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Supporting the USF Department of Dermatology and Cutaneous Surgery

Together, we can make life better. You don’t need to be a doctor or researcher to advance the care of Dermatology patients. By supporting the USF Health Department of Dermatology and Cutaneous Surgery, you become a critical partner in transforming the future of health.

A healthier world awaits, but we cannot do it alone. USF Health relies on charitable gifts to sustain our mission. Donors like you allow us to provide top-quality care, conduct life-changing research, educate tomorrow’s dermatologists.

Our department has already established funds to support our graduate medical education, clinical, and research programs.

Legacy-Defining Gifts

If you’d like to make an even bigger impact, some donors make legacy-defining gifts through their estate or by donating stock, insurance, or an IRA charitable rollover to reduce their tax burden. Please contact Katie Dorsey Nealon at to discuss how your philanthropy can make a powerful impact through USF Health.

Philanthropic Highlight

Dr. Margaret Waisman, a Houston dermatologist, established the Morris Waisman Resident Lecture to honor Dr. Waisman’s passion for dermatology. The lecture provides the opportunity for an outstanding clinical resident (or a faculty member) to give an original lecture on a solely clinical dermatologic topic at a regional or national meeting of any accredited medical society.

  • A Daughter’s Tribute to Morris Waisman, M.D.

    Authored by Margaret Waisman, M.D.


    How can I do justice to a man who was not only an outstanding clinical dermatologist but also my phenomenal father?

    He was a giant in dermatology, all 5 feet, 8 inches of him in his prime but shorter as he aged.  Wire-rimmed glasses framed his brown eyes during most of my childhood.  He had a kind look on his face, because he was indeed a gentle, kind person.

    During my early years, my father would ask his 3 daughters if anyone wanted to ride with him to the hospital when he was called to see an inpatient.  I jumped at the chance and had meaningful and frequent 1-on-1 time with him since my sisters didn’t want to go.  While he did whatever he did at Tampa General Hospital, which might have been called Bayshore Hospital at that time, I would wait patiently in the large lobby.  During our drives we sang “Some Enchanted Evening.”  In the car he also taught me how to say “s” without lisping.

    By the time I was 4 years old, I knew that my father was a dermatologist.  I didn’t see needles or syringes in his office in the tall Citizens National Bank Building in downtown Tampa and now wonder where they were hidden.  I knew that he wasn’t like my pediatrician, a “real doctor” who always seemed to be ready to inject something into me, with gleaming needles frighteningly in sight.  I enjoyed visiting my father’s office because his assistant, Adelaide, who worked with him for a mere 50 years, always scooped me up into her arms and made a fuss over me.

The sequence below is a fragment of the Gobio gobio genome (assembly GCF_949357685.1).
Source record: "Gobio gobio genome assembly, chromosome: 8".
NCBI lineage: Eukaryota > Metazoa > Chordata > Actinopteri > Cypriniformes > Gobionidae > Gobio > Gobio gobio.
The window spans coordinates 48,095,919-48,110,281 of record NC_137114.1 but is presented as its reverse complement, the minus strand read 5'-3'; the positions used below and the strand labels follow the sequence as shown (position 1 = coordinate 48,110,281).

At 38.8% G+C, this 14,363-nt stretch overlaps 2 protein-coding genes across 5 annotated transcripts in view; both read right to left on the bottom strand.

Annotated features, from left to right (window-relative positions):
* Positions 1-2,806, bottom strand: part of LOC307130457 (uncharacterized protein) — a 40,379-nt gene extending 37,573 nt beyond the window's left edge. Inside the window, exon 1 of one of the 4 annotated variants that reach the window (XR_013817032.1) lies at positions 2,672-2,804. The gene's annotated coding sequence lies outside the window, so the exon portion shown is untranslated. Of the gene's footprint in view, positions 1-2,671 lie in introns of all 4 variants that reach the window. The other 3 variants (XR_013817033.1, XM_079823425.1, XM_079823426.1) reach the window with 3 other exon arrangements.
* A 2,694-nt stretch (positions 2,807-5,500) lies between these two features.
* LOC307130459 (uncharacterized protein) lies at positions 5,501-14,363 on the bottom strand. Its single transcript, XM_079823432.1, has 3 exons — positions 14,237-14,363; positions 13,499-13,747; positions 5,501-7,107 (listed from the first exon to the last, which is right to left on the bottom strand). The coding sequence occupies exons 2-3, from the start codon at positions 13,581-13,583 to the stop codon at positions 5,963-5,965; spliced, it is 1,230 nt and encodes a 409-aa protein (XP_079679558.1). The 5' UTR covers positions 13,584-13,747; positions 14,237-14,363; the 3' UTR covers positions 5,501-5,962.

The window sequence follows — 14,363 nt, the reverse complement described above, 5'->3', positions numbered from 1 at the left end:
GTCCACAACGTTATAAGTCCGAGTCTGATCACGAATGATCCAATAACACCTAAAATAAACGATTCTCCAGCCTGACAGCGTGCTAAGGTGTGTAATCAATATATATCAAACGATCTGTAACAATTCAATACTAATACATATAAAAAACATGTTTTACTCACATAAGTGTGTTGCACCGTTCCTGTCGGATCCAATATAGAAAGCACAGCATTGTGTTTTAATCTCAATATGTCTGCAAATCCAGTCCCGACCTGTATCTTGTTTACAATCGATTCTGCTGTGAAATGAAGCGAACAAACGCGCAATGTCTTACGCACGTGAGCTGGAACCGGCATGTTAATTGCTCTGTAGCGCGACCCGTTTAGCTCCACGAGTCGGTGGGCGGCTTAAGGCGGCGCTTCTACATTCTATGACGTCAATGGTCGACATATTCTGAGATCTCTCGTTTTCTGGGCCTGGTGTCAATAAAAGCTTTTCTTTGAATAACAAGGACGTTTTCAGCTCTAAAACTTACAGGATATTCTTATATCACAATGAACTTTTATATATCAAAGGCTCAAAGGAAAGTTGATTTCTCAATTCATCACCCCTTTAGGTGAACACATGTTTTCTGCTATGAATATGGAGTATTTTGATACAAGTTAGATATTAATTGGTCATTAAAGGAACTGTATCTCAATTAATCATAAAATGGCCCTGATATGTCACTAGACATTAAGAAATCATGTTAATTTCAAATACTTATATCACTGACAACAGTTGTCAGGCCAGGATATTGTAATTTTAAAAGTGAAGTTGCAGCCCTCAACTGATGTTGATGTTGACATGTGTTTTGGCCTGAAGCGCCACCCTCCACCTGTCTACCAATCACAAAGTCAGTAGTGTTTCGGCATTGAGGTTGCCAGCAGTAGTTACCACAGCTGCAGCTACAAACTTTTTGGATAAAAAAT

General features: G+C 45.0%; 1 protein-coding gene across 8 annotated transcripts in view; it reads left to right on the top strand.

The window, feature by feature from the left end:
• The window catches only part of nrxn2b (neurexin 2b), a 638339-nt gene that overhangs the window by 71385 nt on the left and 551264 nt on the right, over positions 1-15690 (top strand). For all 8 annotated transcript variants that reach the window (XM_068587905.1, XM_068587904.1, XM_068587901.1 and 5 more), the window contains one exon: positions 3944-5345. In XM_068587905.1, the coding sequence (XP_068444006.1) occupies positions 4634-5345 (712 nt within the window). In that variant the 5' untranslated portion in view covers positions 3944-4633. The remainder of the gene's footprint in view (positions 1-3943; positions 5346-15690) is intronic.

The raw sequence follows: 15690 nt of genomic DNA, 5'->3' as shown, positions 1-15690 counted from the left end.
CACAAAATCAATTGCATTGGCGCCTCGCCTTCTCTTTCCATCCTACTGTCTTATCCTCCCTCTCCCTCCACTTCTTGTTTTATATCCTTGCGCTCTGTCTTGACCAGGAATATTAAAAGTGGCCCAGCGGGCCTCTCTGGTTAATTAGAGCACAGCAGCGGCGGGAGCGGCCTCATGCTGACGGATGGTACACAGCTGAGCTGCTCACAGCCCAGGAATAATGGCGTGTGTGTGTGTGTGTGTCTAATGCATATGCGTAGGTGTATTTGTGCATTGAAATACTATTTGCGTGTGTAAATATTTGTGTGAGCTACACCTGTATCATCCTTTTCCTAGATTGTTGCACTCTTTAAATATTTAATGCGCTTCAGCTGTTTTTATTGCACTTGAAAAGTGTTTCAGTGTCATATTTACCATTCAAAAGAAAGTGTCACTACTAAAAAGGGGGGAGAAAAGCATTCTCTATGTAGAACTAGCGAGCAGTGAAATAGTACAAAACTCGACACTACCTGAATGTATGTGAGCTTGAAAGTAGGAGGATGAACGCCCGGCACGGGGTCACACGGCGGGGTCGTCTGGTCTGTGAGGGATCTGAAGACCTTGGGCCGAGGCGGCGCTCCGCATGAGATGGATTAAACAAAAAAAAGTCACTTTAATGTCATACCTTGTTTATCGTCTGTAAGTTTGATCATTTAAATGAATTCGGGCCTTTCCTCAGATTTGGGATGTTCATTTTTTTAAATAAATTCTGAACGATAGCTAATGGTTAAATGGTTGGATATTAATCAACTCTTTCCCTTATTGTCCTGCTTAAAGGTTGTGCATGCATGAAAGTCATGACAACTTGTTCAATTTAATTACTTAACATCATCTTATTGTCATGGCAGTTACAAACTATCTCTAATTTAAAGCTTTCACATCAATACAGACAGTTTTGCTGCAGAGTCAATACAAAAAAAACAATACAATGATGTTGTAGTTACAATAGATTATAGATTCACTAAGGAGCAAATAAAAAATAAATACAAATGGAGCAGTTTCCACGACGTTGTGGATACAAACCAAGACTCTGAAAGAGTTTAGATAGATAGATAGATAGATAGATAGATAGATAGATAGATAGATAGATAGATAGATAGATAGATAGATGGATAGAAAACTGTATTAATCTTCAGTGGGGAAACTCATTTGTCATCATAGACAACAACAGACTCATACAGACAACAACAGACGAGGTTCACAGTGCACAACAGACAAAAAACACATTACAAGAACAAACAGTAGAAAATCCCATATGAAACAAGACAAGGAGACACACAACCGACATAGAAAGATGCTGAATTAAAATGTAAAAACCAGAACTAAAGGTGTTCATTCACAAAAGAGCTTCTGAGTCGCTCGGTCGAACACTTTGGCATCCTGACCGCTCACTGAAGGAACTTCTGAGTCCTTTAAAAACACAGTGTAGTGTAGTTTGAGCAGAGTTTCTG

At the breakfast table every morning my father read the Tampa Tribune, and most evenings when he came home from work, he sat in a large, comfortable chair in the family room and read Archives of Dermatology, JAMA, and The New Yorker.  As a toddler, I enjoyed sitting on the rug at his feet while receiving a head rub as he read.

    The first week of December every year my father went to the AAD meeting at the Palmer House in Chicago.  The venue of the meeting was perfect for him, since he would have a reunion with his parents and his 2 sisters and their families while he was there.  When I was 7 I went with him to Chicago, although I did not make it to the Palmer House until I became a dermatologist.  My grandparents had moved from St. Louis to Chicago when my father was a senior in high school.  Because my father had attended high school in Chicago for less than a year, the school district refused him a high school diploma.  Whenever I saw ads in the Tampa Tribune, showing bound wrists and the question, “Are your hands tied because you lack a high school diploma?” I would tease my father, who fortunately had a good sense of humor.  He went pretty far in life for a man without a high school diploma!

    As an undergraduate he worked part-time for the USPS, delivering mail on foot.  Although he was wary of some intimidating dogs on his route, I don’t think any bit him.  He confessed that reading postcards on the job provided pleasant diversion and amusement.

    He was #1 in his class in medical school.  He was the last living member of his class, a distinction that disturbed him as the number of his classmates diminished and went to zero.